(Pre-?)Pre-RFC: Range-restricting wrappers for floating-point types


I’ve been drafting this for a while, and I mentioned it under the type limits RFC, but didn’t receive a response. I would like some feedback.

Floating-point wrappers RFC draft (version as of this writing)


Very nicely written! Almost every question and observation that came to my mind while reading turned out to be addressed later in the document.

While the noisy_float crate exists as you note, I agree that something like this does belong in std. Currently, we provide the f32 and f64 types, which don’t implement Eq/Ord, and also various useful algorithms and data structures, which do require Eq/Ord, and (as far as I’m aware) no way to bridge the gap between them nor any indication of where to look for one, which seems slightly user-hostile and like a recipe for frustration.

(The optimization opportunities are gravy; I hadn’t even thought of that.)

One implementation question: could it conceivably be possible to implement the arithmetic operations for these types by relying on hardware exceptions to detect the out-of-range values (e.g. with signalling NaNs?), to avoid (as much of a?) performance impact on the happy path? Presumably that would have to involve catching the exception in a signal handler and then somehow converting it into a panic? I have no idea whether or how any of this could work, which is why I’m asking.


I still expect Rust to have some subset integral values “soon”, and later to have “static predicates” (refinement typing) too for a little more complex situations:

type Nat = u64[1 ..];
let x1: u8[1 ... 5] = 2;
let x2: u8[1 .. 3, 7, 9] = 7;
let x3: u8[x | x < 100 && x % 2 == 0] = 50;
fn foo(i: u8[i < 187]) -> u8 { i + 1 }

Range-restricted floating point values should work well (future-proof) with both subset types and static predicates.


I’m on-board with the premise that this is a problem worth solving in std, and worth solving independently of const generics (it would be rather neat if const generics became powerful enough to express these restrictions, but I don’t know of any reason to wait for that).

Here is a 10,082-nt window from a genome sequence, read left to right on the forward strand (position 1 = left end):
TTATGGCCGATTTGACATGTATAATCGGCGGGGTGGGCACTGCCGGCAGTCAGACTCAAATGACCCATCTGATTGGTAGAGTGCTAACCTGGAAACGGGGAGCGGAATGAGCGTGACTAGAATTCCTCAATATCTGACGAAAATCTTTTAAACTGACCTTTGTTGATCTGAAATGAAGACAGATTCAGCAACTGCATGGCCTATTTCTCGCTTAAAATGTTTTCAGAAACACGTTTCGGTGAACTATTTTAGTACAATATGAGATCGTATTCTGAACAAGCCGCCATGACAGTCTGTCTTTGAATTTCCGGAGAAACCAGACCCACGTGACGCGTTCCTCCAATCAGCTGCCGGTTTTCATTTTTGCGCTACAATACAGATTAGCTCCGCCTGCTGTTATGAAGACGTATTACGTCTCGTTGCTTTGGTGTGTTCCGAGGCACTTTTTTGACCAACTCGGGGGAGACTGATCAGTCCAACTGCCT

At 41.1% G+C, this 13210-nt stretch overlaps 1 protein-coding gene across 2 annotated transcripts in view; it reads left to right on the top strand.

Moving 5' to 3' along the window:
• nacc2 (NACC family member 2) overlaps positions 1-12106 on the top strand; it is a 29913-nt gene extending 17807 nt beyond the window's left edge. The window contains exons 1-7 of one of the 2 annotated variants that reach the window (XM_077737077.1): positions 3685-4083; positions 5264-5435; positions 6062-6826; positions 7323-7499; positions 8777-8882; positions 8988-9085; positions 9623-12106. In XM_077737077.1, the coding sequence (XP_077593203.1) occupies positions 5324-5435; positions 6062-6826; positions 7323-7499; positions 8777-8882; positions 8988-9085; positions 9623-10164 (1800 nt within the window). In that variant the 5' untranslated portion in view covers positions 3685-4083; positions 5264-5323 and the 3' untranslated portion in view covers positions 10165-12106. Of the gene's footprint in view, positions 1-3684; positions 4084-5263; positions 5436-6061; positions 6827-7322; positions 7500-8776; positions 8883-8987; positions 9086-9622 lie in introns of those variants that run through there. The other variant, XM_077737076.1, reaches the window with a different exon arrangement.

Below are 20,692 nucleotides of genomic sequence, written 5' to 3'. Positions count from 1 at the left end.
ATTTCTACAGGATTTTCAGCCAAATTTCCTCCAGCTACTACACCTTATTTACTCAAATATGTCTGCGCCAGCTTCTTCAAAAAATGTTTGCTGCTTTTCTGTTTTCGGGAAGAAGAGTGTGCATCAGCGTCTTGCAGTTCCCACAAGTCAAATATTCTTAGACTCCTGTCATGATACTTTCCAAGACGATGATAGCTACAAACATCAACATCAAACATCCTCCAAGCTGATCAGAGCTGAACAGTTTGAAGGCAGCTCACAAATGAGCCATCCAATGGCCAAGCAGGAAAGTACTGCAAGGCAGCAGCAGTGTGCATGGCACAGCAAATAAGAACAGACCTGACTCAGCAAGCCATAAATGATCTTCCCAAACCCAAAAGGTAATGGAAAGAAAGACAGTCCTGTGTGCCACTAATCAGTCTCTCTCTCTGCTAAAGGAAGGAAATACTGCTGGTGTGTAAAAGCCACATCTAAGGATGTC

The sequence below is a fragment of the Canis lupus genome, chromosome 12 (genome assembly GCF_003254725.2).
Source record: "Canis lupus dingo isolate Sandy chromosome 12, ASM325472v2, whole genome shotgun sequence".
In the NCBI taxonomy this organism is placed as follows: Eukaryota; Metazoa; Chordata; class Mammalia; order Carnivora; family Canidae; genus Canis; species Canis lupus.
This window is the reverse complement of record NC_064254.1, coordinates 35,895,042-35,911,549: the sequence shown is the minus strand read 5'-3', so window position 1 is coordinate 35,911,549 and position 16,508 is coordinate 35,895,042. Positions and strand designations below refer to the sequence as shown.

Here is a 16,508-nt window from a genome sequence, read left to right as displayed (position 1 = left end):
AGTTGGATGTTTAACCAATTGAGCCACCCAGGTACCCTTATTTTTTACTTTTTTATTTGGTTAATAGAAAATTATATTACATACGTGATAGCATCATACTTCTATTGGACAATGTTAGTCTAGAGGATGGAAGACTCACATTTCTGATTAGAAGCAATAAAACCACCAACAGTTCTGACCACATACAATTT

The only part of the RFC I’m skeptical about is the interaction with user-defined floating point types. If I read it correctly, this is all it had to say:

If the compiler is unable to recognise how to handle the floating-point type contained in these wrappers, they should behave like ordinary #[repr(transparent)] structs. This will make it easier for user code to mix and match user-defined and compiler-provided floating-point types.

This sounds like if I wrote a BigFloat crate with a BigFloat::INFINITY value, nothing would stop users from doing let x = Finite<BigFloat>::new(BigFloat::INFINITY); not even at runtime. While this does technically allow for greater interoperability, this specific sort of interoperability seems…very weird. I can’t quite convince myself it leads to problems, but it doesn’t seem beneficial either.

Perhaps more importantly, it’s not obvious to me that std::Finite<ixrec::BigFloat> would be valuable in practice. The choice of Finite/NaNaN/UniqNaN as the only three first-class range-restricted float types seems primarily motivated by optimization potential (especially UniqNaN), so it’s not obvious to me that a user-defined float type would want the same set of restrictions rather than providing its own. I also can’t imagine any code taking a std::Finite<> parameter that would be perfectly fine with getting a BigFloat::INFINITY value as its argument, so it seems like the only way this could be valuable is if we found a way to make Finite “genuinely typesafe”, which I have no idea how to do.

My gut feeling is that we should simply punt on the question of “first-class support” user-defined float types, and the RFC should just avoid precluding such a thing in the future. I think the only requirement that imposes is that the Ieee754 trait must be impossible to implement outside std, for now.

P.S. Why NaNaN instead of, say, NotNaN?


Perhaps it’s political correctness: Equal time for stutterers?


Speaking of these, I’ve also got a draft for a #[compact] attribute, to address the bitfields use case, but let’s do one thing at a time.

(Terminology note: what is usually called a ‘exception’, i.e. jumping to some dedicated error handler, the IEEE 754 standard calls a ‘trap’; while what the standard calls ‘exceptions’ are the actual events that cause it, which may as well be exposed in a status flag register. I’ll be using this nomenclature here.)